State lawmakers have introduced a bill seeking compromise in the ongoing dispute between local governments and real estate advocates over short-term rental property regulations.
Introduced last week by state Rep. John Damoose, R-Harbor Springs, House Bill 4985 would clarify the Michigan Zoning Enabling Act to say that no local township or municipality can outright ban short-term rentals. The bill allows for some local short-term rental regulations through special use or conditional use permits. Additional compromise legislation is expected in the coming days or weeks.
Local government officials and advocates have been outspoken in recent weeks about bills that would allow short-term rentals as a permitted use in all residential zones. Critics say the two bills — Senate Bill 446, sponsored by Sen. Aric Nesbitt, R-Lawton; and House Bill 4722, sponsored by Sarah Lightner, R-Springport — would strip local control over rentals made popular by sites like Airbnb and Vrbo.
“Our preference is to find a compromise,” Jennifer Rigterink, legislative associate at the Michigan Municipal League, said during a press conference today. “We’re trying to deal with this issue, and have been fighting about it and trying to find a compromise for four years now. Nobody thinks we should be banning short-term rentals. We believe the Zoning Enabling Act already covers this, but let’s clarify it.”
Meanwhile, many local governments have carefully crafted their own short-term rental policies that balance the needs of long-term residents and operators of short-term rentals, said Michigan Municipal League CEO Dan Gilmartin.
Should SB 446 or HB 4722 pass, “All of this work and reasonable regulation would be tossed out and the floodgates to short-term rentals would open,” Gilmartin said. “It would be like adding lighter fluid to an already blazing hot housing market, making the demand for attainable housing even more dire in the state of Michigan.”
The Senate Committee on Regulatory Reform passed SB 446 late last month. Bill supporters, including the Michigan Realtors trade group, have said the legislation is meant to ensure private property rights while also promoting housing investments, as MiBiz previously reported.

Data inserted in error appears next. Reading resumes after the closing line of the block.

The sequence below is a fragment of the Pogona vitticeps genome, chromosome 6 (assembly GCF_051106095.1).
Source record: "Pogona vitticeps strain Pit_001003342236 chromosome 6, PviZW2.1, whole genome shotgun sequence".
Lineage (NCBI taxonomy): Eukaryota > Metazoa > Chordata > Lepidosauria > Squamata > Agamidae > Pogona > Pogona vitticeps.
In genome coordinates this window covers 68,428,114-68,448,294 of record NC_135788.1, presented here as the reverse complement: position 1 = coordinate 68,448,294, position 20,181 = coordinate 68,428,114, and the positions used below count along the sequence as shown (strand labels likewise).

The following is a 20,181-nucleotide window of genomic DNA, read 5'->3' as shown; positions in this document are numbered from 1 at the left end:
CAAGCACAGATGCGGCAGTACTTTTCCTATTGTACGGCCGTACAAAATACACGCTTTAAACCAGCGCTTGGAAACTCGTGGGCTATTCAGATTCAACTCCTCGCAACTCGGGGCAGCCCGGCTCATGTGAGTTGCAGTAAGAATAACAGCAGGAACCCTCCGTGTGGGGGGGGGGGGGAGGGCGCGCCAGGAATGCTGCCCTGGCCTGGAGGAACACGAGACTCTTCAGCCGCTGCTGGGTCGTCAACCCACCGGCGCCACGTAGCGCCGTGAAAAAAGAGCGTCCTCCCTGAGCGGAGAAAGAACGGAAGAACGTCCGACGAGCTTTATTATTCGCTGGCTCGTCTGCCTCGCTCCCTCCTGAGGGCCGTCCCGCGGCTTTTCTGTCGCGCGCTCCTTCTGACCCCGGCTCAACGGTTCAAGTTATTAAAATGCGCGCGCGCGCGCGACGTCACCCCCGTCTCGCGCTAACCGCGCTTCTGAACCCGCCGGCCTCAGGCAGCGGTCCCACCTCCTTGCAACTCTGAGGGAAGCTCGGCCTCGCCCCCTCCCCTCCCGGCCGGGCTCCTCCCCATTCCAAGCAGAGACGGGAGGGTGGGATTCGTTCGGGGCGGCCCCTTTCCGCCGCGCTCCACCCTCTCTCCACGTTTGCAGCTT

While short-term rentals provide another vacation option for visitors, local officials have reported some negative consequences, including a reduction in available housing, increased noise and nuisance complaints, and unequal competition with traditional hotels, Gilmartin said.
He added that only one township in Michigan has outright banned short-term rentals as most municipalities seek to tailor their own regulations.
Grand Rapids City Manager Mark Washington said he saw the negative consequences of short-term rentals while serving as assistant city manager in Austin, Texas. Short-term rentals operate as commercial enterprises that can take over the character of neighborhoods, Washington said.
He also fears the legislation stripping away local control could allow short-term rentals to cut into supply that could have otherwise been used for much-needed long-term housing.
“Our greatest need in this community is not for short-term rentals,” Washington said. “Our greatest need is for housing. We need over 9,000 housing units over the next four years. We have plenty of hotels and places where people can experience short-term rentals if they don’t want to stay in hotels, but in order for us to experience a high quality of life in Grand Rapids, we need additional housing supply.”
Frankenmuth officials amended the city’s zoning ordinance to regulate short-term rentals, and gathered short-term rental owners, hotel operators and bed and breakfast owners for feedback throughout the process, said Frankenmuth City Manager Bridget Smith.
“I think this is really how an ordinance is supposed to work,” Smith said. “What’s most disheartening is the short-term rental bills on the floor ignore all of this careful, collaborative work we’ve done.”
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